Craig C. Callen, DDS
I have been using magnification in my practice for more than 25 years. I would not think of looking in a patient's mouth without my surgical telescopes. I just cannot see adequately without them!
Lately, I have been reading a number of articles about choosing the right surgical telescopes. My purpose here is to introduce you to enough information (and provide references for more) so that you can make an informed buying decision about the type of telescopes you will choose ... and not be swayed by hype and misinformation.
I have always had bad posture. I can remember my Mom telling me over and over to stand straight and get those shoulders back. I was shy and tall (always in the back of the line according to height), and I suppose that is why I became round-shouldered. I have made the mistake over the years of compromising my optimum working position to the needs of the magnification equipment. I have been in some really crazy positions for prepping teeth. As a result, I am victim - as are many dentists - to back problems. Insurance companies tell us that back-related problems account for many disability claims.
I have always found the focal length of my telescopes to be the most critical measurement. Not so, according to an article published in the July 1999 issue of the Journal of the American Dental Association (Vol. 130) titled "Declination Angle and Its Role in Selecting Surgical Telescopes," by Rucker, Beattie, McGregor, Sunell, and Ito. "A surgical magnification device must accommodate the user's anatomical and physiological needs, not vice versa. The technology of optical devices is sophisticated enough to permit clinicians to work without compromise, but they must choose these devices carefully. Any optical system that does not support the anatomical and physiological requirements for balanced posture - and, as a result, forces compromise of a clinician's declination angle - is likely to be a literal pain in the neck, head, and/or back."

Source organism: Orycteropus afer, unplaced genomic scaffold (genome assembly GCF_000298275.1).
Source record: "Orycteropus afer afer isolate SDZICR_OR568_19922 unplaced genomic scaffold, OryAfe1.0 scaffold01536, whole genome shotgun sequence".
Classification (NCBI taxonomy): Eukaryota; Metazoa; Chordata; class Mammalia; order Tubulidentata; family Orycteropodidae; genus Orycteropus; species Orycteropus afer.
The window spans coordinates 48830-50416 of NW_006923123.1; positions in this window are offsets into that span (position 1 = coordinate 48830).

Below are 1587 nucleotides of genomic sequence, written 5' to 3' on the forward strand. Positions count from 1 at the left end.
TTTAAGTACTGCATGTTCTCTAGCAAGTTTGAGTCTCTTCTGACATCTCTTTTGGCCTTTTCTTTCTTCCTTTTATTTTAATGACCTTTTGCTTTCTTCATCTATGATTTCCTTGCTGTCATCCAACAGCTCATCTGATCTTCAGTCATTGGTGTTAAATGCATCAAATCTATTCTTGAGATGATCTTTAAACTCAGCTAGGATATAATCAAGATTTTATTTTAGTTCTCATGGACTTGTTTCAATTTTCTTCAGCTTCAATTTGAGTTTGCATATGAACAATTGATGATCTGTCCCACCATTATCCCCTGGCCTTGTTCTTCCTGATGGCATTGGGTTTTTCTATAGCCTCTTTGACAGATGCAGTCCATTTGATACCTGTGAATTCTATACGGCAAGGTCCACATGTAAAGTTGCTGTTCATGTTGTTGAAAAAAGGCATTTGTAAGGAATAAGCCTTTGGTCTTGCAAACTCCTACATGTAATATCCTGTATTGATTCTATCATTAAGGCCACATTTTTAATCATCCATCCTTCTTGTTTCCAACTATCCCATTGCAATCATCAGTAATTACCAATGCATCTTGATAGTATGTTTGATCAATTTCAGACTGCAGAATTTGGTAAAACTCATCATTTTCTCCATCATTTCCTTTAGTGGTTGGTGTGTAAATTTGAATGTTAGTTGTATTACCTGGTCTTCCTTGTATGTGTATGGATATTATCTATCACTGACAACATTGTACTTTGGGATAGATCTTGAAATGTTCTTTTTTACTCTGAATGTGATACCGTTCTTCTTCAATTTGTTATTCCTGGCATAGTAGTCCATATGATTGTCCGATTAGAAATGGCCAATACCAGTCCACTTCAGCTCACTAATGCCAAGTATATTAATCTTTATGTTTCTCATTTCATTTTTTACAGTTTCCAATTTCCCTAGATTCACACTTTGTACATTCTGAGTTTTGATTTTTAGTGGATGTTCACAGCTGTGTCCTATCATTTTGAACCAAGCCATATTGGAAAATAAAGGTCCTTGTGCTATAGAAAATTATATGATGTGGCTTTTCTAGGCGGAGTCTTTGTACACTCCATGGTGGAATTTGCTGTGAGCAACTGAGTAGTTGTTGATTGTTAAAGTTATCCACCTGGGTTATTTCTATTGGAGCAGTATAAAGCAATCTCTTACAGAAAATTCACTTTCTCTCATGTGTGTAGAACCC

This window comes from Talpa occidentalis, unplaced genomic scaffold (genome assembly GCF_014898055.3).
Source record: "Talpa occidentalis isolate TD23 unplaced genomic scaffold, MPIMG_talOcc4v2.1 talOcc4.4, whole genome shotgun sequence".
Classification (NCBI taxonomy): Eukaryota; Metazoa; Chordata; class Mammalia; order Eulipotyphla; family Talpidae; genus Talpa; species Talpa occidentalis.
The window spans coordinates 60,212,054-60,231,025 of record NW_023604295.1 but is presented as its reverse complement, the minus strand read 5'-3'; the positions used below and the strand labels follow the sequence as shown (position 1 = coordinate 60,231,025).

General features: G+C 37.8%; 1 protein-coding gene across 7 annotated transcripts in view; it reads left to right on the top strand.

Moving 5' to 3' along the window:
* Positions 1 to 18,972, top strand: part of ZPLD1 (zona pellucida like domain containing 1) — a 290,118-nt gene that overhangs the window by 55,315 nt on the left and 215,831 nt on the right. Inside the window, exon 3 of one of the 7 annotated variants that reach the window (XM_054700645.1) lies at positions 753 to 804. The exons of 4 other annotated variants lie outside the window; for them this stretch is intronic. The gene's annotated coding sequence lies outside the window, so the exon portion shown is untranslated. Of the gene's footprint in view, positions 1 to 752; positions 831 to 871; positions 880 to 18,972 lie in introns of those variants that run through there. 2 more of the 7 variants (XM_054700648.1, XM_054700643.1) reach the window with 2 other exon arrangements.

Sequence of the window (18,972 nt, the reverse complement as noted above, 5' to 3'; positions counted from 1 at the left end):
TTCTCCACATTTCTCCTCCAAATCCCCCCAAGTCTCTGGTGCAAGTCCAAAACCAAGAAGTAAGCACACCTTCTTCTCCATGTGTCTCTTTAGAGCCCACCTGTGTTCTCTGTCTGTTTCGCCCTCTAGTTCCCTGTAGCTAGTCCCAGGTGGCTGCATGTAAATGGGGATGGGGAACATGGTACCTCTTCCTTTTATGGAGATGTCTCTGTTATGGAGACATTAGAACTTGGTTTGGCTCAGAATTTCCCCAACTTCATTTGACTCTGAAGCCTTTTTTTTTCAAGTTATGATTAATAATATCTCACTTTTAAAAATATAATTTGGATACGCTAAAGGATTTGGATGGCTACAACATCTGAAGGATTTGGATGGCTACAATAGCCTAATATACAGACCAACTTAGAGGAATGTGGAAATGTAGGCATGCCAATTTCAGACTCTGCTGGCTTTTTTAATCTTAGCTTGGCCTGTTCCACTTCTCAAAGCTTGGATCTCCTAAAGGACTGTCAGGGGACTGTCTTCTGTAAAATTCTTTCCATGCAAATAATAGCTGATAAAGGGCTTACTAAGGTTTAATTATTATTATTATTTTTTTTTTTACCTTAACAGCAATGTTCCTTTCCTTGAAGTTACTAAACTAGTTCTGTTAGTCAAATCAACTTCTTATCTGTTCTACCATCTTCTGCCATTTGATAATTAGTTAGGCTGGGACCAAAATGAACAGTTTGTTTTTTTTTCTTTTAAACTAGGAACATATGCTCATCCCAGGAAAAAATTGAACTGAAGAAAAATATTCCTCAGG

The authors go on to say, "In general, the farther a clinician is forced to tip the head forward and downward to see through telescopes, the greater the risk of strain to musculature of the head, neck, and shoulder areas. On the other hand, a certain degree of forward and downward tipping of the head minimizes the strain on the eye musculature, which accompanies any extreme downward casting of the eyes. The optimal declination angle, then, represents a balance between the extremes of eye strain (when there is no downward tipping of the head) and neck strain (when there is no declination of the eyes). This balance is critical. The optimal declination angle is defined as the angle between the physiological support line of a clinician's spectacles-mounted system and the actual line of sight chosen by the clinician."
When clinicians understand the important benefits (i.e., both visual acuity and ergonomic) of surgical telescopes and are ready to make a selection, they must consider at least 12 important factors:
- Magnification power
- Image quality
- Optical coatings (antireflective coatings)
- Working distance
- Depth of field
- Interpupillary distance
- Convergence angle
- Field of view (magnified view, magnification scotoma, and normal peripheral view)
- Declination angle
- Frame design
- Color and style of frame
When selecting a pair of telescopes, clinicians often consult colleagues who are familiar with surgical telescopes and who carefully study various manufacturers' sales literature. However, sales pitches frequently are misleading and colleagues only have experience with a limited number of surgical telescope brands. Therefore, to select a proper pair of surgical telescopes, the clinician must clearly understand the 12 aforementioned selection criteria. More simply, these criteria can be classified into two major categories: (1) optical-performance and cosmetic-appearance factors and (2) ergonomic factors.
Optical performance and cosmetic appearance